44. Reality

Short Meditations in John 6:  44. Reality

Jn 6:44 “No one can come to me unless the Father who sent me draws them, and I will raise them up at the last day. 

I often say when teaching about personal prophecy that if God is going to bring you fresh direction in life, He will speak the same or similar words at least two or three times. Now there is nothing strange in this, it is simply that He knows we are slow of understanding and need to hear the same thing again and again. (I know one church group who have maintained that if you want your people to hear and take in some item in the Notices, they will need to hear it six times in different ways!)  Thus we should not be surprised when sometimes Jesus’ teaching seems repetitive.

Back in v.37 we read, All those the Father gives me will come to me,” and now he adds, “No one can come to me unless the Father who sent me draws them.” And later he will add, “no one can come to me unless the Father has enabled them.“ (v.65) The work of Jesus on the earth is to reveal the Father and then die for our redemption, while the work of heaven is to convict those whose hearts are open to be convicted so they will turn to Jesus. All of the Godhead participates in the work of drawing us to them.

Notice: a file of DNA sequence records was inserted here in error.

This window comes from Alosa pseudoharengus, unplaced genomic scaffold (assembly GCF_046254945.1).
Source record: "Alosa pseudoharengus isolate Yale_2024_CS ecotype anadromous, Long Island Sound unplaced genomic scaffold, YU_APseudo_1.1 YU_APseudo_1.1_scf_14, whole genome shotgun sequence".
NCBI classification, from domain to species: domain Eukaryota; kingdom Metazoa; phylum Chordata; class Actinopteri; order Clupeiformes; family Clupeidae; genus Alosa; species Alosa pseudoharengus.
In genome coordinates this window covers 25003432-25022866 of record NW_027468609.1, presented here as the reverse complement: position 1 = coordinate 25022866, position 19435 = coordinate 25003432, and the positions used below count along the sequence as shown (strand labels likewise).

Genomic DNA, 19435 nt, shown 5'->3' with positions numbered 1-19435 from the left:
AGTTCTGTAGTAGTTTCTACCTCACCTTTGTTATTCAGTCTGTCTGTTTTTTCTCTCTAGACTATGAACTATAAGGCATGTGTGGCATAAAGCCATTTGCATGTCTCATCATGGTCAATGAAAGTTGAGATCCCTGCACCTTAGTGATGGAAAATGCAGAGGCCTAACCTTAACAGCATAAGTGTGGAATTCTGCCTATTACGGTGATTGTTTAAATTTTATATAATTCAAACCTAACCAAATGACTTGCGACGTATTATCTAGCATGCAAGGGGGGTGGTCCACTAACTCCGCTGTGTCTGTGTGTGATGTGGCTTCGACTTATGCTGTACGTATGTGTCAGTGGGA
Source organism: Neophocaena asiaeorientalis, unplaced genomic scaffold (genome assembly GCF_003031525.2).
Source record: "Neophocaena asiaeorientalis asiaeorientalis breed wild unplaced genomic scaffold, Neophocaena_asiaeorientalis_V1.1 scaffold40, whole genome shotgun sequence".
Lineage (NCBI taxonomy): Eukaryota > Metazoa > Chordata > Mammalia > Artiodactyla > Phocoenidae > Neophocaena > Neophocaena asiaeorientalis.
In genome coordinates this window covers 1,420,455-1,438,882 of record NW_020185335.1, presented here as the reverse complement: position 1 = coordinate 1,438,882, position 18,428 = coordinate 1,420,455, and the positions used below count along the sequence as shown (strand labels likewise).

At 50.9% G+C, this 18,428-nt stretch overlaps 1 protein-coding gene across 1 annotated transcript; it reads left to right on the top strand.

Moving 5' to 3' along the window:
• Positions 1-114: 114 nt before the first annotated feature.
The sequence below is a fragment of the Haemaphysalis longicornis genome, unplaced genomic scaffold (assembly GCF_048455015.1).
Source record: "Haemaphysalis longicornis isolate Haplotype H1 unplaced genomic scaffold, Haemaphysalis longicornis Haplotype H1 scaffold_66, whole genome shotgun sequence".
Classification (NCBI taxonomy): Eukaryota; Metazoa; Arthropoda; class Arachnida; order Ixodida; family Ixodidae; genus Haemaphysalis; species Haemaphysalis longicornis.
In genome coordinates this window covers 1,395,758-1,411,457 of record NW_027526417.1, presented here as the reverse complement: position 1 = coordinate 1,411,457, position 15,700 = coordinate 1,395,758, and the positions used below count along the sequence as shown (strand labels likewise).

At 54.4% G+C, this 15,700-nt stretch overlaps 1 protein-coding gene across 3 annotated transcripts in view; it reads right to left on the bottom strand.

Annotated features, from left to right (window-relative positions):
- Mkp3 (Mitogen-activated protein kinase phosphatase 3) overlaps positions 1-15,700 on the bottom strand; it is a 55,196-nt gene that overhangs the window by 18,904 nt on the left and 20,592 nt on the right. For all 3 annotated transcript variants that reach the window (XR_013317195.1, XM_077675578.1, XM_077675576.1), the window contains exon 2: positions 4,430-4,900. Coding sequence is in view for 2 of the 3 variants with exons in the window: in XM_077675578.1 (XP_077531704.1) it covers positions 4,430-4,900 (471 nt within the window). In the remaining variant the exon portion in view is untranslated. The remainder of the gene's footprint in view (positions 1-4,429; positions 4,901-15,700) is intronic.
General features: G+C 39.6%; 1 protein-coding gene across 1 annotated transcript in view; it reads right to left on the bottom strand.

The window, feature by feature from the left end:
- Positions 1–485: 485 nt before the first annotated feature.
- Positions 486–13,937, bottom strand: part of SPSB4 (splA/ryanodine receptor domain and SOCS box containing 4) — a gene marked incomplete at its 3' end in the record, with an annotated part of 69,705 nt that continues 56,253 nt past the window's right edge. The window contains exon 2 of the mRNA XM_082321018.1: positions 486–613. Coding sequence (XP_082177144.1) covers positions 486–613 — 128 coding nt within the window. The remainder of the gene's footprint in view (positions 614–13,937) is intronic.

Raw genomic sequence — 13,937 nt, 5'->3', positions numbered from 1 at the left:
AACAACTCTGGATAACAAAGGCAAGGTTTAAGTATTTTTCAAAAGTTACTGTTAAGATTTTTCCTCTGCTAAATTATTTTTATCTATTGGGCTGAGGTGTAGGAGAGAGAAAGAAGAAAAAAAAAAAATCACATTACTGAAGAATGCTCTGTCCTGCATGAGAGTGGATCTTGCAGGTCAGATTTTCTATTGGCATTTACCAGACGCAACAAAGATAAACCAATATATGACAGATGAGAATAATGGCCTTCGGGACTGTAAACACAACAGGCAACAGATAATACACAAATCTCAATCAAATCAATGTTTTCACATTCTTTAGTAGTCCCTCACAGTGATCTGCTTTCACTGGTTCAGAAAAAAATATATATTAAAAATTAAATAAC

For the back part of the verse, I will simply repeat what I said in study 40. The reference to “at the last day” which appears in these verses three times (v.39,40,44), we so often think of as either Jesus’ second coming (see Rev 19:11-) or the final judgment day (Rev 20:11-) but it could also very simply mean the last day of our physical lives.

It seems a strange thing about life but for the most part very few of us give much thought to what follows this life. Perhaps because of the self-preservation instinct we focus all our energies on surviving, coping with each day, looking to improve our lot and so on, but nevertheless we give little thought to what follows. Again, when we are young, the possibility of death seems a long way off and it is only in old age that, as we look back at those who have died along the way and realise our frailty, we realise that every day is a gift and the evidence shows that any one of us could go at any time.